The postnatal period is a critical phase in the lives of mothers and newborn babies. Most maternal and infant deaths occur during this time. Yet, this is the most neglected period for the provision of quality care. WHO guidelines on postnatal care have been recently updated based on all available evidence. The guidelines focus on postnatal care of the newborn.

Basic care for all newborns should include promoting and supporting early and exclusive breastfeeding, keeping the baby warm, increasing hand washing and providing hygienic umbilical cord and skin care, identifying conditions requiring additional care and counselling on when to take a newborn to a health facility. Newborns and their mothers should be examined for danger signs at home visits. At the same time, families should be counselled on the identification of these danger signs and the need for prompt care seeking if one or more of them are present. Newborns with who have preterm birth or low birth weight, who are sick or are born to HIV-infected mothers need special care.


After the birth

There are several procedures that are a routine part of post-natal care for your baby

In most cases, newborn babies stay with their mothers during the entire hospital stay. They are seen every day by the newborn healthcare team, which includes an attending physician, nurse practitioner, or a resident physician. They will examine your baby and talk to you about all the things you and your baby are learning to do.

We encourage all mothers to keep their babies close to them, especially if they’re breastfeeding.

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Skin-to-Skin Care

There are many benefits to keeping babies close together with their mothers. Mothers are encouraged to hold their newborn baby naked (except for a diaper) on your own skin, with a blanket covering you both, during your awake and alert times. Babies who are frequently held skin to skin are:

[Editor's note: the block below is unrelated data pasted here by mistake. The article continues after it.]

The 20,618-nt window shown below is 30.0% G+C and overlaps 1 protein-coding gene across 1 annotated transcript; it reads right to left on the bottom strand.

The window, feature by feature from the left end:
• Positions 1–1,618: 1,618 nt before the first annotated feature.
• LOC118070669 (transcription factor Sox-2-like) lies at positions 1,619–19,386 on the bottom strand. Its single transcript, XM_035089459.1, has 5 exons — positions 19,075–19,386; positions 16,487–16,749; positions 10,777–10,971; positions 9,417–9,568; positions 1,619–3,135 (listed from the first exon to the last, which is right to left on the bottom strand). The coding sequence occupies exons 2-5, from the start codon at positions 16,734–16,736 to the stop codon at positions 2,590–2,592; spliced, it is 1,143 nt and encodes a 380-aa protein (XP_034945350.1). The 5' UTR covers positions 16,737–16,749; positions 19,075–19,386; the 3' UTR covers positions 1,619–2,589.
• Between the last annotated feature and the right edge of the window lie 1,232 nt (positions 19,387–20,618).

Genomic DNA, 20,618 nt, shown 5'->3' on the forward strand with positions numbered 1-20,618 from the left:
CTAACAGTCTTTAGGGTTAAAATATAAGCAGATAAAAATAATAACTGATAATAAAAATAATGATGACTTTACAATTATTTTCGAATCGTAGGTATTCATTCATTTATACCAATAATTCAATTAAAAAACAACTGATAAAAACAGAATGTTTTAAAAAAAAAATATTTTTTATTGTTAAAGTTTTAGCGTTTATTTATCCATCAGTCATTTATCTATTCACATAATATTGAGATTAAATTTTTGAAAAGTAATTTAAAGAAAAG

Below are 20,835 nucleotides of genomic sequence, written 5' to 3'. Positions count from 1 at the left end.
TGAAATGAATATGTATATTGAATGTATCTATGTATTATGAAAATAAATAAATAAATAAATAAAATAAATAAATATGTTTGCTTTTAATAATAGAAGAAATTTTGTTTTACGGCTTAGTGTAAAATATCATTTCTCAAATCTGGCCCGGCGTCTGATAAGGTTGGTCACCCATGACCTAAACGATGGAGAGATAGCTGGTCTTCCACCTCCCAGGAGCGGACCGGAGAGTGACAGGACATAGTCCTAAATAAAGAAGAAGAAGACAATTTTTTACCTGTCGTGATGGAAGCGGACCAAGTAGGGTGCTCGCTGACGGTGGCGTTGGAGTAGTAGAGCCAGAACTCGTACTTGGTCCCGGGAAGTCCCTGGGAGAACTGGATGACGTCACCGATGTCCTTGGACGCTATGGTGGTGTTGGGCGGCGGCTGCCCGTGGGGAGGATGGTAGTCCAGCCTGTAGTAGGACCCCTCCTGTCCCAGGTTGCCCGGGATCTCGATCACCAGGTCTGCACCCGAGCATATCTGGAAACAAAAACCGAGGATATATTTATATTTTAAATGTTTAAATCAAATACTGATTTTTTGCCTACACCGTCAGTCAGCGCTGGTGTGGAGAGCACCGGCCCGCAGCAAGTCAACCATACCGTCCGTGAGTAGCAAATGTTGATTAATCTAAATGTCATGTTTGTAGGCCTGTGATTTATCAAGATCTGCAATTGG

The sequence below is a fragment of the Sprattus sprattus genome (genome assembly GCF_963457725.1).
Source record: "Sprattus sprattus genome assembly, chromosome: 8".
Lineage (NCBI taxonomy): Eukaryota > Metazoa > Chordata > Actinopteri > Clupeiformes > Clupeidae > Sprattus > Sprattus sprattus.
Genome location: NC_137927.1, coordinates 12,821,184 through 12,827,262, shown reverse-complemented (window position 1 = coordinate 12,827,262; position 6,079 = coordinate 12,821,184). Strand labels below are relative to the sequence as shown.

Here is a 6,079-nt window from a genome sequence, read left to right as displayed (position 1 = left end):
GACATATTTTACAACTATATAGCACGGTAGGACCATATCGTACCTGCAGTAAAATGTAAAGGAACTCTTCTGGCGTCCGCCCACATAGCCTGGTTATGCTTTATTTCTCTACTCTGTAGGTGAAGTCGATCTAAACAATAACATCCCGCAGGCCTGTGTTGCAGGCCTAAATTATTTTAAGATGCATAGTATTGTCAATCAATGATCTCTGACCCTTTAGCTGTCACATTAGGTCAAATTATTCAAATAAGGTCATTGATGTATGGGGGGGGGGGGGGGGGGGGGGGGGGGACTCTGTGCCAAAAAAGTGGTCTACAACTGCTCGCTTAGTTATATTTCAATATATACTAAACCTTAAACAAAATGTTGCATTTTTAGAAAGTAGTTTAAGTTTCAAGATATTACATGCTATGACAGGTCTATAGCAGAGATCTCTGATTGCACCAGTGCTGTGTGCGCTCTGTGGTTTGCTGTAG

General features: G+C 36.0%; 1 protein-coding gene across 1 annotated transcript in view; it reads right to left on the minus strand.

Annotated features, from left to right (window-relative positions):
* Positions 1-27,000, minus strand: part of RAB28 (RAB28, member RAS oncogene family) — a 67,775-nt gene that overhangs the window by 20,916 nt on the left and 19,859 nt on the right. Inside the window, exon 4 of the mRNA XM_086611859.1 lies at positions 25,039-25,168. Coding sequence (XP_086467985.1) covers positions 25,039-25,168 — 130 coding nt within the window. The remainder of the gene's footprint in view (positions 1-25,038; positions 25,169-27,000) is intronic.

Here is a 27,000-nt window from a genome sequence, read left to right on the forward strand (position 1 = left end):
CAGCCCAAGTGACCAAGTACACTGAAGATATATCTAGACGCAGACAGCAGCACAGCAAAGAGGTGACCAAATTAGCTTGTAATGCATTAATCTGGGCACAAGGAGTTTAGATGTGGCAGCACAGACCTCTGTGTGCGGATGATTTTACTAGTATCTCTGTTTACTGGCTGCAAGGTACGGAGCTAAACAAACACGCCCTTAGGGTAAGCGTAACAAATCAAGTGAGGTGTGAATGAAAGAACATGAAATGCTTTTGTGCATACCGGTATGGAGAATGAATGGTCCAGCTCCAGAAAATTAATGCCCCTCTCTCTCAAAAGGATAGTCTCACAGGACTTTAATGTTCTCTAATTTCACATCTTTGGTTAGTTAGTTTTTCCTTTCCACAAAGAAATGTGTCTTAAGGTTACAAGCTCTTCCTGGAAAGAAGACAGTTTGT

• More likely to latch onto the breast and to breastfeed easily
  • Have more stable and normal skin temperatures, heart rates, and blood pressure
  • Have better blood sugars
  • Are less likely to cry

Apgar scoring

This is just a quick check by the midwife or attending doctor, more for them than you to help them decide how to proceed with your baby’s care and to identify babies at risk for complications from delivery.

A score of 7-10 is considered normal, while 4-7 might require some resuscitative measures, and a baby with a score of 3 and below requires immediate resuscitation (preferably still attached to the placenta with an unclamped cord).

Apgar Scoring System
0 1 2
Pale Blue Pink
Pulse Absent <100 >100
This is the annoyed response to suctioning (hopefully not needed) or foot stroking.
Absent Grimace Cry Active
Limp Some tone Active
How your baby is breathing
Absent Irregular Regular & Cry

Breastfeeding Support

Mothers are very much encourage to breastfeed their infants. Part of ensuring success is to avoid giving formula, bottles or pacifiers to healthy new borns. If there is a medical reason to give the baby a supplement, options will be discussed with you.

Vitamin K and Erythromycin Eye Ointment

Babies are routinely given a vitamin K injection very soon after birth in order to prevent a rare problem of bleeding into the brain in the first 12 weeks following birth. This is known as haemorrhagic disease of the newborn.